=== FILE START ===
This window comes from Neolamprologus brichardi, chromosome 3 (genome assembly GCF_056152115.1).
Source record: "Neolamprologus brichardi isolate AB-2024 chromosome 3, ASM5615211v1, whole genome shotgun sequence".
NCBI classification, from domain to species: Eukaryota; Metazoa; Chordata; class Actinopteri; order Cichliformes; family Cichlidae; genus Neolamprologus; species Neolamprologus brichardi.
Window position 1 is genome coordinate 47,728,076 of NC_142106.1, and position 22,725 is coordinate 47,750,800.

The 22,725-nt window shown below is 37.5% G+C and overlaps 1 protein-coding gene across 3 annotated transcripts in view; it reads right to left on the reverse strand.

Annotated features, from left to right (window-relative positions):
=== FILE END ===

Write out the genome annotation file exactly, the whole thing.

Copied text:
This window comes from Neolamprologus brichardi, chromosome 3 (genome assembly GCF_056152115.1).
Source record: "Neolamprologus brichardi isolate AB-2024 chromosome 3, ASM5615211v1, whole genome shotgun sequence".
NCBI classification, from domain to species: Eukaryota; Metazoa; Chordata; class Actinopteri; order Cichliformes; family Cichlidae; genus Neolamprologus; species Neolamprologus brichardi.
Window position 1 is genome coordinate 47,728,076 of NC_142106.1, and position 22,725 is coordinate 47,750,800.

The 22,725-nt window shown below is 37.5% G+C and overlaps 1 protein-coding gene across 3 annotated transcripts in view; it reads right to left on the reverse strand.

Annotated features, from left to right (window-relative positions):